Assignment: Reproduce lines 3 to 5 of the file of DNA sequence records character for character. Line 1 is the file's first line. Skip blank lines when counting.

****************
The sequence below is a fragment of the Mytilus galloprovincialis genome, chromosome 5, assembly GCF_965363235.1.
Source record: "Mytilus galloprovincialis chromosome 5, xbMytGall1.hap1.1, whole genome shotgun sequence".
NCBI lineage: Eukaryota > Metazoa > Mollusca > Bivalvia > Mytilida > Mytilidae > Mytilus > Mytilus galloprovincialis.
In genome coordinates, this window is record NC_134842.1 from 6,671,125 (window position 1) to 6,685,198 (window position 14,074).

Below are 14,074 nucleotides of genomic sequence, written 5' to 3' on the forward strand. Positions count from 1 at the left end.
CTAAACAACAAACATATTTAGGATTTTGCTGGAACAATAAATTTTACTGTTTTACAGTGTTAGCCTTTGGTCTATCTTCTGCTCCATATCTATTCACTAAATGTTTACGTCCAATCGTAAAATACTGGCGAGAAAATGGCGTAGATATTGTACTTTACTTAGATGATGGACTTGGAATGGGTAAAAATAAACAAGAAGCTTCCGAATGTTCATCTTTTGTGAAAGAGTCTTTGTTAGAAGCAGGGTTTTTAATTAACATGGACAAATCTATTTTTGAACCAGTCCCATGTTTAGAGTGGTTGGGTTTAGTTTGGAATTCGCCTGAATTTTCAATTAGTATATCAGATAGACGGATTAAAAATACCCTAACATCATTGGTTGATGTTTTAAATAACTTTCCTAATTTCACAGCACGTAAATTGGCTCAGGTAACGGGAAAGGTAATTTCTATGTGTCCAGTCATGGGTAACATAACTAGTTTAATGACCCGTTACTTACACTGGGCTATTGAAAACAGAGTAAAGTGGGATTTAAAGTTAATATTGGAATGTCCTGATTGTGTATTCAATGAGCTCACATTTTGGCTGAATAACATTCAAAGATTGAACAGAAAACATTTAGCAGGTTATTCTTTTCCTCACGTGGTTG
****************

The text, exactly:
NCBI lineage: Eukaryota > Metazoa > Mollusca > Bivalvia > Mytilida > Mytilidae > Mytilus > Mytilus galloprovincialis.
In genome coordinates, this window is record NC_134842.1 from 6,671,125 (window position 1) to 6,685,198 (window position 14,074).

Below are 14,074 nucleotides of genomic sequence, written 5' to 3' on the forward strand. Positions count from 1 at the left end.